No deal would bring economic havoc like collapse of Lehman Brothers, warns UK fiscal watchdog
The UK's fiscal watchdog has compared the shock of a no-deal Brexit to the collapse of Lehman Brothers that sparked the global financial crisis more than a decade ago.
Charlie Bean, a member of the UK's Office for Budget Responsibility, told British MPs it was "almost completely impossible" to accurately predict the shock waves that would be sent through the country's economy should the UK crash out of the EU without a deal.
He said that, as with the collapse of Lehmans in 2008, the actual havoc wrought by the shock would only become clear as events unfolded.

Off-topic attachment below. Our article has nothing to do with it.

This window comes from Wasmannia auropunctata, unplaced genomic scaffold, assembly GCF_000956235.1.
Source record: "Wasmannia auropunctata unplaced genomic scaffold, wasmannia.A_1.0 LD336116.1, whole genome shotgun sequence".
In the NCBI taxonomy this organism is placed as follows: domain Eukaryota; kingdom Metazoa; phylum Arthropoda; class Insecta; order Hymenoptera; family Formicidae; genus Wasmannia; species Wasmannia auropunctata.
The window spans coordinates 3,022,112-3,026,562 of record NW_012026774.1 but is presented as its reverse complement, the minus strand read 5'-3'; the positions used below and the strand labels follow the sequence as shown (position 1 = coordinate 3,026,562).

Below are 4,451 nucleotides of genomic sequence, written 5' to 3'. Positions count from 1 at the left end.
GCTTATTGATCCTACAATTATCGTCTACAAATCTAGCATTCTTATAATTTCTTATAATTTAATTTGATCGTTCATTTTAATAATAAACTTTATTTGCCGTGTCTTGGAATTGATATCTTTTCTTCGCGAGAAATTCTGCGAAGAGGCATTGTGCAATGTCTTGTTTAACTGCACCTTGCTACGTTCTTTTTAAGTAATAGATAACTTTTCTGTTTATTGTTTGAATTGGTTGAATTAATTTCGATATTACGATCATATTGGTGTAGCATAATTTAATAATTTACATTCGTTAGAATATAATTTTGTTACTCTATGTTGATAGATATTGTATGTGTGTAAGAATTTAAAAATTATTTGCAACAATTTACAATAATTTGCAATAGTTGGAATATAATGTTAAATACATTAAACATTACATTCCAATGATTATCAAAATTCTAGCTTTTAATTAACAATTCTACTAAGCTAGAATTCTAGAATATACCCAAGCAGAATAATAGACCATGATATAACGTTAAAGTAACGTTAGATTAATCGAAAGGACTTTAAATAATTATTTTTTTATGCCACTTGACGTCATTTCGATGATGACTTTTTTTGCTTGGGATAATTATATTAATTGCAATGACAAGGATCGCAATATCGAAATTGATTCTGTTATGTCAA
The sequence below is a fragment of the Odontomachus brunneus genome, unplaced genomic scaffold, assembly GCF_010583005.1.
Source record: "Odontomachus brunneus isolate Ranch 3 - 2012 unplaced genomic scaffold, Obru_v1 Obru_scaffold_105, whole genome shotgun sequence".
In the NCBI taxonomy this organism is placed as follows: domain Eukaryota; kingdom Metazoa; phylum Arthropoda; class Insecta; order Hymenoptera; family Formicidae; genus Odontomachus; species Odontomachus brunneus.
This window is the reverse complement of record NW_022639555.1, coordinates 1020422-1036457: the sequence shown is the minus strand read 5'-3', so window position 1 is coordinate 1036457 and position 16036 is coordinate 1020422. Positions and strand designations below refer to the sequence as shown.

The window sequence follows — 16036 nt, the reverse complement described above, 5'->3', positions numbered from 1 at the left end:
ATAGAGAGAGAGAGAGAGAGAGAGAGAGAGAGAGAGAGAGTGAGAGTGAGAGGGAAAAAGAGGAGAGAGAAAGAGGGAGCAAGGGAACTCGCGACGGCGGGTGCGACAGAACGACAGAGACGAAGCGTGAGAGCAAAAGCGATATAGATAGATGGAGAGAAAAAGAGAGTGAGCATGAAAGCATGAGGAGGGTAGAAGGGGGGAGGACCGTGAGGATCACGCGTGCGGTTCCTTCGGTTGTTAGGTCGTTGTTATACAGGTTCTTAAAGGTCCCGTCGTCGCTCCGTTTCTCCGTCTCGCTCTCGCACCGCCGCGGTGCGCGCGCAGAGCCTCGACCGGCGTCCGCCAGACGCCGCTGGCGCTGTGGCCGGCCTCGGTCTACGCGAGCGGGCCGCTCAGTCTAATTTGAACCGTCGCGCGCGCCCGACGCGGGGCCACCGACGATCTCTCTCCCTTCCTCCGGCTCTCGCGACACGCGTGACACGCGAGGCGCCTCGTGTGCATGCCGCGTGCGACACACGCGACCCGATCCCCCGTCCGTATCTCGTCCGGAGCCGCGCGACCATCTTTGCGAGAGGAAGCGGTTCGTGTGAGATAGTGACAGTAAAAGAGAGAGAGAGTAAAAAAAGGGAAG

In a hearing with the Treasury Select Committee at Westminster yesterday, Mr Bean - a former deputy governor of the Bank of England - warned that uncertainty would continue to hold back business investment for several years, even in the event that a deal is struck.
"The thing about these disruptive events is it's easy to talk about in an abstract, but actually working out how they permeate through the economy is almost completely impossible.
"It's exactly like the aftermath of the collapse of Lehmans, in many ways.
"A lot of the linkages you don't realise until you're actually living through it and in that sense there's a limit to how much a business can do to prepare for it.
"Even if you take some of the worst downside tail risks off the table, there's still going to be some uncertainty," he warned.